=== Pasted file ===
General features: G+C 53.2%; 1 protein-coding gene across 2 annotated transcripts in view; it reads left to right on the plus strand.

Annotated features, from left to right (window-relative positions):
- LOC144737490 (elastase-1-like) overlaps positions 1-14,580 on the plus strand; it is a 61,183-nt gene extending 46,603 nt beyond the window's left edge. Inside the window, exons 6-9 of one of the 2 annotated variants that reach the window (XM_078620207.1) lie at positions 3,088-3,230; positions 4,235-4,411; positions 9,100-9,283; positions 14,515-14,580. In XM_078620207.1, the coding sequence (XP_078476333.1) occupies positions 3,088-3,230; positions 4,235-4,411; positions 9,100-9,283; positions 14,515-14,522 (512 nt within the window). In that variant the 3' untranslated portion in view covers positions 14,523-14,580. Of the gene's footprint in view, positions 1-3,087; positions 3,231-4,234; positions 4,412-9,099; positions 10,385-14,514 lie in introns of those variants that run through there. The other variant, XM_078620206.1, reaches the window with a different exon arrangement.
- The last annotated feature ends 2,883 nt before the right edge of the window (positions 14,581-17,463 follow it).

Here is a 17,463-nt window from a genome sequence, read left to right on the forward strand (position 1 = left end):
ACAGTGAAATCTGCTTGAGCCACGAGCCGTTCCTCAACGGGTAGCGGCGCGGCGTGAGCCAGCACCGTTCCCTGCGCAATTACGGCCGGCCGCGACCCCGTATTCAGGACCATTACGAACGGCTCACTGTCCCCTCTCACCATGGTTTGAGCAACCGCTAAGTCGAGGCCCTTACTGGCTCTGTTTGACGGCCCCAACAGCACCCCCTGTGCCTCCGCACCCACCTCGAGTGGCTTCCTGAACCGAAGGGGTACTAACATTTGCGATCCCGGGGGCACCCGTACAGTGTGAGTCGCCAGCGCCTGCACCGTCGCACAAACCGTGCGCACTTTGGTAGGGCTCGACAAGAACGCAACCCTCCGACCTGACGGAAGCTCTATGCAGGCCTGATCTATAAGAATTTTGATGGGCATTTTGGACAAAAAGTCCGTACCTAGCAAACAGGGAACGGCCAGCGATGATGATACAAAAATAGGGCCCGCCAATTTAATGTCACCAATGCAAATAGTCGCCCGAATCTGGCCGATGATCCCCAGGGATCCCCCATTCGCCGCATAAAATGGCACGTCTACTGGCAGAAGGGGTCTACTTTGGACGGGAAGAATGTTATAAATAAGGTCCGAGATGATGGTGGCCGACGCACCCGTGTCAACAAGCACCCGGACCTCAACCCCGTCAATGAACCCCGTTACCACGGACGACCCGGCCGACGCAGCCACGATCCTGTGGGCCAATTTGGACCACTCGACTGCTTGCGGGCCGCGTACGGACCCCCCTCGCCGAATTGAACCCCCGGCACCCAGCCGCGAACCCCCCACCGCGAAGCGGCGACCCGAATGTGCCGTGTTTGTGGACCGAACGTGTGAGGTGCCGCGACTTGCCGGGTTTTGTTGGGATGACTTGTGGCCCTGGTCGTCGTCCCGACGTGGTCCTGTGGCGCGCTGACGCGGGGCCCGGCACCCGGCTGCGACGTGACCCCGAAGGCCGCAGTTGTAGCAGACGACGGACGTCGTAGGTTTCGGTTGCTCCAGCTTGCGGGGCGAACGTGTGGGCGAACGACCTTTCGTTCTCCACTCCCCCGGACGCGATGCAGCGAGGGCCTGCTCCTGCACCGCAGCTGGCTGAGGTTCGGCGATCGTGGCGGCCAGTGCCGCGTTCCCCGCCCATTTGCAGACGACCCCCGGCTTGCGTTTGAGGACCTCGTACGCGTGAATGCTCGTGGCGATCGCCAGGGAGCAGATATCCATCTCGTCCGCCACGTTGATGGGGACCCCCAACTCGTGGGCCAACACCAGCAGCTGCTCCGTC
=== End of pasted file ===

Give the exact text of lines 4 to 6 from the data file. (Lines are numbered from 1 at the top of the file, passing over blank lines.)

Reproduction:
- The last annotated feature ends 2,883 nt before the right edge of the window (positions 14,581-17,463 follow it).

Here is a 17,463-nt window from a genome sequence, read left to right on the forward strand (position 1 = left end):
ACAGTGAAATCTGCTTGAGCCACGAGCCGTTCCTCAACGGGTAGCGGCGCGGCGTGAGCCAGCACCGTTCCCTGCGCAATTACGGCCGGCCGCGACCCCGTATTCAGGACCATTACGAACGGCTCACTGTCCCCTCTCACCATGGTTTGAGCAACCGCTAAGTCGAGGCCCTTACTGGCTCTGTTTGACGGCCCCAACAGCACCCCCTGTGCCTCCGCACCCACCTCGAGTGGCTTCCTGAACCGAAGGGGTACTAACATTTGCGATCCCGGGGGCACCCGTACAGTGTGAGTCGCCAGCGCCTGCACCGTCGCACAAACCGTGCGCACTTTGGTAGGGCTCGACAAGAACGCAACCCTCCGACCTGACGGAAGCTCTATGCAGGCCTGATCTATAAGAATTTTGATGGGCATTTTGGACAAAAAGTCCGTACCTAGCAAACAGGGAACGGCCAGCGATGATGATACAAAAATAGGGCCCGCCAATTTAATGTCACCAATGCAAATAGTCGCCCGAATCTGGCCGATGATCCCCAGGGATCCCCCATTCGCCGCATAAAATGGCACGTCTACTGGCAGAAGGGGTCTACTTTGGACGGGAAGAATGTTATAAATAAGGTCCGAGATGATGGTGGCCGACGCACCCGTGTCAACAAGCACCCGGACCTCAACCCCGTCAATGAACCCCGTTACCACGGACGACCCGGCCGACGCAGCCACGATCCTGTGGGCCAATTTGGACCACTCGACTGCTTGCGGGCCGCGTACGGACCCCCCTCGCCGAATTGAACCCCCGGCACCCAGCCGCGAACCCCCCACCGCGAAGCGGCGACCCGAATGTGCCGTGTTTGTGGACCGAACGTGTGAGGTGCCGCGACTTGCCGGGTTTTGTTGGGATGACTTGTGGCCCTGGTCGTCGTCCCGACGTGGTCCTGTGGCGCGCTGACGCGGGGCCCGGCACCCGGCTGCGACGTGACCCCGAAGGCCGCAGTTGTAGCAGACGACGGACGTCGTAGGTTTCGGTTGCTCCAGCTTGCGGGGCGAACGTGTGGGCGAACGACCTTTCGTTCTCCACTCCCCCGGACGCGATGCAGCGAGGGCCTGCTCCTGCACCGCAGCTGGCTGAGGTTCGGCGATCGTGGCGGCCAGTGCCGCGTTCCCCGCCCATTTGCAGACGACCCCCGGCTTGCGTTTGAGGACCTCGTACGCGTGAATGCTCGTGGCGATCGCCAGGGAGCAGATATCCATCTCGTCCGCCACGTTGATGGGGACCCCCAACTCGTGGGCCAACACCAGCAGCTGCTCCGTC